Thinking About Accessibility of Your Content

Recently WordCamp, Portland, ME had a great Accessibility Panel with Jesse Friedman, Peter Jewett, John Brandt. The panel discussed meeting accessibility standards, what it took and why it was important. They also brought up the point that “no one is disabled, we are all just temporarily abled“. What you can do today you might not be able to in the future, it’s important to have an understanding and compassion for users and their abilities.

Recently the UK government released a series of posters outlining general guidelines of the dos and don’ts of designing for accessibility on the web. These rules can apply to maintaining and creating content. Below we will review a few and cover how they are useful when creating content.

Write in plain English.

Keeping your content simple. The Web Content Accessibility Guidelines suggests trying to write for a middle school or junior high school reading level. This is only a guideline and you should consider your audience. For a younger audience or more technical subject, you should adjust for the reading level of your users.

Write descriptive links and headers.

Creating descriptive links and headers provide users with the context of where the link and content will lead them. This is necessary for screen readers to help them navigate websites. By keeping content clear and direct, users will stay on the site longer and more easily find what they need.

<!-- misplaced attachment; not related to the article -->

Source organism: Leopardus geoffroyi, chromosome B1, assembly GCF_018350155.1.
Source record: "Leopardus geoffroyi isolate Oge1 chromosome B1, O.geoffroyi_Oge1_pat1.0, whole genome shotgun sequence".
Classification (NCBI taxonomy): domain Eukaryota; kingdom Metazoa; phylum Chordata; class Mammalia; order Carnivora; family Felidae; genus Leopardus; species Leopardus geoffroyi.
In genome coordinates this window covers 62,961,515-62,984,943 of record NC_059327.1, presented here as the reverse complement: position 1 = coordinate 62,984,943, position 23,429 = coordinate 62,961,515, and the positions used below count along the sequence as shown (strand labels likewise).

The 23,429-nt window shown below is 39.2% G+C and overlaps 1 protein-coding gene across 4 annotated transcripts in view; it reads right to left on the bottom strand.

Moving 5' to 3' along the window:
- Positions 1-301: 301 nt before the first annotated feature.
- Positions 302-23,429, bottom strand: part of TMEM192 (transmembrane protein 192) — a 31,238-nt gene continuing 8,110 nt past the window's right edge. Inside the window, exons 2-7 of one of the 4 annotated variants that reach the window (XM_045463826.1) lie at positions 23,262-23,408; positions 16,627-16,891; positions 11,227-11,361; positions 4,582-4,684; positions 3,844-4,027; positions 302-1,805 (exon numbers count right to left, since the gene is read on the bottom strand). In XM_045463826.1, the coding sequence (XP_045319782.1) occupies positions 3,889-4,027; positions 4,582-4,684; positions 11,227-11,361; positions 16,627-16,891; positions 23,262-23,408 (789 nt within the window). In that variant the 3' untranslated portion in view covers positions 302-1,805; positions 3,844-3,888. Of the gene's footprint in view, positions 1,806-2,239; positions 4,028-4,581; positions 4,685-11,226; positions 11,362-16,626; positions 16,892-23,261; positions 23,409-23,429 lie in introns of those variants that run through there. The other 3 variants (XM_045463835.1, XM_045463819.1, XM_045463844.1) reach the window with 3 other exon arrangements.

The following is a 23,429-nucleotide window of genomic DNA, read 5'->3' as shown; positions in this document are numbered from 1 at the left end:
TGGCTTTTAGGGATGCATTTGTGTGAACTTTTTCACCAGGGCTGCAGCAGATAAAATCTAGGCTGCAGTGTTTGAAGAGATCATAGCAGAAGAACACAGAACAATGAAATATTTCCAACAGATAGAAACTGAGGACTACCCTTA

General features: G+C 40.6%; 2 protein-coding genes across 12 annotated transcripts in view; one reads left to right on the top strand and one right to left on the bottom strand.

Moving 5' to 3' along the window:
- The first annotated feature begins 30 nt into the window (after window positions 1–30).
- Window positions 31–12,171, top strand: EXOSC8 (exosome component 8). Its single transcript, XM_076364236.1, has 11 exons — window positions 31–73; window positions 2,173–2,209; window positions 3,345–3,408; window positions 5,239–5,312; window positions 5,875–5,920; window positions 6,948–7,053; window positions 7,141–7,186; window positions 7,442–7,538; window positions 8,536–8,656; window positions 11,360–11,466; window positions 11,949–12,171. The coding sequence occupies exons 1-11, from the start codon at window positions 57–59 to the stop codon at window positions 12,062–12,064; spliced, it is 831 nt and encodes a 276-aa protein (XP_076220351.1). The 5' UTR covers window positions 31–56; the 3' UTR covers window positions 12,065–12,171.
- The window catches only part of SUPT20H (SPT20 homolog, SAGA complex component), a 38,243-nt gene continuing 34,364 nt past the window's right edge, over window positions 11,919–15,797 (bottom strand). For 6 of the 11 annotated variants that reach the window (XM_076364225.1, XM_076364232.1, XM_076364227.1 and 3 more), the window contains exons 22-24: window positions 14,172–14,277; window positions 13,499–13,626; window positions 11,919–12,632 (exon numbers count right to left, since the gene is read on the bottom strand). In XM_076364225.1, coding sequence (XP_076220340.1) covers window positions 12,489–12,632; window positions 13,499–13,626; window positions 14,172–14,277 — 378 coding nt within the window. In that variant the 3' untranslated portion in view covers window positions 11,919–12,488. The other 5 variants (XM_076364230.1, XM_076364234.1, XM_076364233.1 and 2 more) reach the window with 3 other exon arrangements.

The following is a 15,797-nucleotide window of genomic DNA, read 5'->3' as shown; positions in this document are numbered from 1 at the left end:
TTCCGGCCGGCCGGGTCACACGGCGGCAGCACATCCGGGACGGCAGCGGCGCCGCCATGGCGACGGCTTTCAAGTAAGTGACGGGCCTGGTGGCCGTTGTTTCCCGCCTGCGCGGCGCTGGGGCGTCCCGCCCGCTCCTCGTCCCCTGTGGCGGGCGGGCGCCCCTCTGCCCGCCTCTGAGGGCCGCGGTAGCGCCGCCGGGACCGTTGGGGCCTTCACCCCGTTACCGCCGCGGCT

Break up content with subheadings, images, and videos.

Keep content short, clear and simple; this keeps users engaged and from getting overwhelmed. Using visual elements helps break up the walls of text and keep the user moving down the page. This can make the content less daunting and easier to understand. A little can go a long way, use these sparingly and have a clear relation to the content.

Of the tips mentioned these are only a few. All of them can help improve your site’s content accessibility, user’s experience, and SEO. Please take a look and download the posters, and maybe even hang them in your office. This will help incorporate these practices into creating content.

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